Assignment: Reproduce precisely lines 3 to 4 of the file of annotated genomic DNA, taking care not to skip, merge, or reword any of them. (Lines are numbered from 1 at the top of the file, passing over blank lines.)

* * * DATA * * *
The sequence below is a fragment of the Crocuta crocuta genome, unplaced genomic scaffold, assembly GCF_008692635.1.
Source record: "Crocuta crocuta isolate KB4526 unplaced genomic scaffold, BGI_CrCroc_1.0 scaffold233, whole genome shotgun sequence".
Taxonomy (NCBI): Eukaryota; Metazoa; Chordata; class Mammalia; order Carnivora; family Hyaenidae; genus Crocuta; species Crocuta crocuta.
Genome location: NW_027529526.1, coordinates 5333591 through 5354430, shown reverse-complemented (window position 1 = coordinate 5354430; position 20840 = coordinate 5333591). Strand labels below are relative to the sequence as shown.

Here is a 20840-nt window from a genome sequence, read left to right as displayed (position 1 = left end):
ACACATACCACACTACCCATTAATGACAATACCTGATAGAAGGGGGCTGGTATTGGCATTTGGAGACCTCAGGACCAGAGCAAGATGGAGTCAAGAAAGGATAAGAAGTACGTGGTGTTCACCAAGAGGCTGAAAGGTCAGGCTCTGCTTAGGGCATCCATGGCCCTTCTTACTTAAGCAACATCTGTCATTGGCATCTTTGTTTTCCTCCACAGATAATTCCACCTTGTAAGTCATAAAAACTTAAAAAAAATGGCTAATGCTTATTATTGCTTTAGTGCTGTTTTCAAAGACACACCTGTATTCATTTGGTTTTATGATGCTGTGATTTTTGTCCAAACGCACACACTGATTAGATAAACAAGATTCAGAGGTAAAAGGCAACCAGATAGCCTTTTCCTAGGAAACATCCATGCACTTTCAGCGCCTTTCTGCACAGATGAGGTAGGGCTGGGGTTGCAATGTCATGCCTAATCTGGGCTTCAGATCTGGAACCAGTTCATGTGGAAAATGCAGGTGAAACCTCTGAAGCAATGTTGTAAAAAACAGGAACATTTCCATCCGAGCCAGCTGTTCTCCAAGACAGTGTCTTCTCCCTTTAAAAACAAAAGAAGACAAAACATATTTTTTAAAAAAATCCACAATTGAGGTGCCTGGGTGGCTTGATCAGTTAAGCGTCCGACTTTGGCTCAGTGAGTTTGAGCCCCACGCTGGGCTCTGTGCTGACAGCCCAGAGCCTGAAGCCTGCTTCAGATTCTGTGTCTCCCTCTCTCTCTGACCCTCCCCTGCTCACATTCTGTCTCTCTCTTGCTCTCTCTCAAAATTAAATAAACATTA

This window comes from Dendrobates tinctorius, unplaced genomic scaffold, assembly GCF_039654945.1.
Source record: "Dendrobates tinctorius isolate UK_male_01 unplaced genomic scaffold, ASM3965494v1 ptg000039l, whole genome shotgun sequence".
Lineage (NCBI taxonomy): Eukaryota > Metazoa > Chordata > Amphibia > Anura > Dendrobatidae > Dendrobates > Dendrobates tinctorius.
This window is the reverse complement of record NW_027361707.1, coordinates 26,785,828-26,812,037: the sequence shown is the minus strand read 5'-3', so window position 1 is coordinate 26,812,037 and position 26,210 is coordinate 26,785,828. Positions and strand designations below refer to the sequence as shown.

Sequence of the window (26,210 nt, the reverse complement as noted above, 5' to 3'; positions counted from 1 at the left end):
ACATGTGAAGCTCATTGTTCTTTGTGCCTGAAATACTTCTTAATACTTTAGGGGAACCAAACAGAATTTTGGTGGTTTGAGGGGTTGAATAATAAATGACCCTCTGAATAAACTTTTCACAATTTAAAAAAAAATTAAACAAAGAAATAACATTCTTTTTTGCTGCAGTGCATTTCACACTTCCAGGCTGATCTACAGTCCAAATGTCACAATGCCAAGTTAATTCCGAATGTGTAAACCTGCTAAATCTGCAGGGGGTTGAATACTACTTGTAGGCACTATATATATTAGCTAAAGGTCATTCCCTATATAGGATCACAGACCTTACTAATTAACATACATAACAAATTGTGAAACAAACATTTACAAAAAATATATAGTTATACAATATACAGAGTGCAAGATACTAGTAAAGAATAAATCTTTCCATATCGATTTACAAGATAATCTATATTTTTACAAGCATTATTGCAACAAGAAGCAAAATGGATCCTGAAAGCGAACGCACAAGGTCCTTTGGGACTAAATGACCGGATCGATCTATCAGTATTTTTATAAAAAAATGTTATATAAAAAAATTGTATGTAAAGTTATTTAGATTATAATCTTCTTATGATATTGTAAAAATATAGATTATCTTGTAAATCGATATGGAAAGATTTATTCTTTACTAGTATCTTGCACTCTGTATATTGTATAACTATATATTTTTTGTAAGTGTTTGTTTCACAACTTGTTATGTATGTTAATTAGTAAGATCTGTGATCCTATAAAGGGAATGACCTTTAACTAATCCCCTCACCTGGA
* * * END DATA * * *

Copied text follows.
Taxonomy (NCBI): Eukaryota; Metazoa; Chordata; class Mammalia; order Carnivora; family Hyaenidae; genus Crocuta; species Crocuta crocuta.
Genome location: NW_027529526.1, coordinates 5333591 through 5354430, shown reverse-complemented (window position 1 = coordinate 5354430; position 20840 = coordinate 5333591). Strand labels below are relative to the sequence as shown.